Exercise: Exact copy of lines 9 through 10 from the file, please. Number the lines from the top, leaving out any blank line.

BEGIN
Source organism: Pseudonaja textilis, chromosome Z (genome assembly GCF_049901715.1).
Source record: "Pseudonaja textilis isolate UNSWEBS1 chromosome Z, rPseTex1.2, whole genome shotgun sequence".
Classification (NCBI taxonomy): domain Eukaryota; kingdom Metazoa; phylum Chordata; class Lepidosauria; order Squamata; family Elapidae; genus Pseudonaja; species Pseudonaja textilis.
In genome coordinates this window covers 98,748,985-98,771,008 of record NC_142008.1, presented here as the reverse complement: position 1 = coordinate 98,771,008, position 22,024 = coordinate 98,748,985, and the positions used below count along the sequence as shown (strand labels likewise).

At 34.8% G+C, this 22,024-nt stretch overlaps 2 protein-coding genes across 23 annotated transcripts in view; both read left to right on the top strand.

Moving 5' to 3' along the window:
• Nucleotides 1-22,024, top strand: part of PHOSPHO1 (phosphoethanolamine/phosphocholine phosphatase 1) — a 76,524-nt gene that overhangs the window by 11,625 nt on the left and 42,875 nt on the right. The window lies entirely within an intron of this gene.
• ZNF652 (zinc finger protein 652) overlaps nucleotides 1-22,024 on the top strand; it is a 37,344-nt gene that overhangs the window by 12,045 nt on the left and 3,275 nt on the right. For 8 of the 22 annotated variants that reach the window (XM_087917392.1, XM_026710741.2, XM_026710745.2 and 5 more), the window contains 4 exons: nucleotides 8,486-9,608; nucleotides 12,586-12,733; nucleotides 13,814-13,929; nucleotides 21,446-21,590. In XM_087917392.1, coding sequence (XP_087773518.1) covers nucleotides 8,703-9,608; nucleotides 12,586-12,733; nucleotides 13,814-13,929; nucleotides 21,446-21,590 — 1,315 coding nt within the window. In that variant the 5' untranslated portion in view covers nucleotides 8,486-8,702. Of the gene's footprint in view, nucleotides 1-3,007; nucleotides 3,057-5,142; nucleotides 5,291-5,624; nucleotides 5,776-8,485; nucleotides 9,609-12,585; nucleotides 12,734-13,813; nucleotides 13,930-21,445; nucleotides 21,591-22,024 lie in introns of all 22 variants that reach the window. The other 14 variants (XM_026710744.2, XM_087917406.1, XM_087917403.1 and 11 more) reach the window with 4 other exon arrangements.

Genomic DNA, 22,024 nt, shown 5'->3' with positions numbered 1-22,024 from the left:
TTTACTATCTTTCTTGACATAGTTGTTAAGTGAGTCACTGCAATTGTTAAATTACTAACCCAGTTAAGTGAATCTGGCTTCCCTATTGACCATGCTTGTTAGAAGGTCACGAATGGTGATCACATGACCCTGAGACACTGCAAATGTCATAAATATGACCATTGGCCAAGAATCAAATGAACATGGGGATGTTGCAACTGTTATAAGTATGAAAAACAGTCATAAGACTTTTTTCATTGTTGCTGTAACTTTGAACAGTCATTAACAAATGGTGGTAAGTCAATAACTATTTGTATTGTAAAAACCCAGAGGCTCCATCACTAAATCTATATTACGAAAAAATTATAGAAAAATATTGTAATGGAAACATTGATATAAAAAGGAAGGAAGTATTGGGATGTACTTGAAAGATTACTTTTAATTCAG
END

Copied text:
Genomic DNA, 22,024 nt, shown 5'->3' with positions numbered 1-22,024 from the left:
TTTACTATCTTTCTTGACATAGTTGTTAAGTGAGTCACTGCAATTGTTAAATTACTAACCCAGTTAAGTGAATCTGGCTTCCCTATTGACCATGCTTGTTAGAAGGTCACGAATGGTGATCACATGACCCTGAGACACTGCAAATGTCATAAATATGACCATTGGCCAAGAATCAAATGAACATGGGGATGTTGCAACTGTTATAAGTATGAAAAACAGTCATAAGACTTTTTTCATTGTTGCTGTAACTTTGAACAGTCATTAACAAATGGTGGTAAGTCAATAACTATTTGTATTGTAAAAACCCAGAGGCTCCATCACTAAATCTATATTACGAAAAAATTATAGAAAAATATTGTAATGGAAACATTGATATAAAAAGGAAGGAAGTATTGGGATGTACTTGAAAGATTACTTTTAATTCAG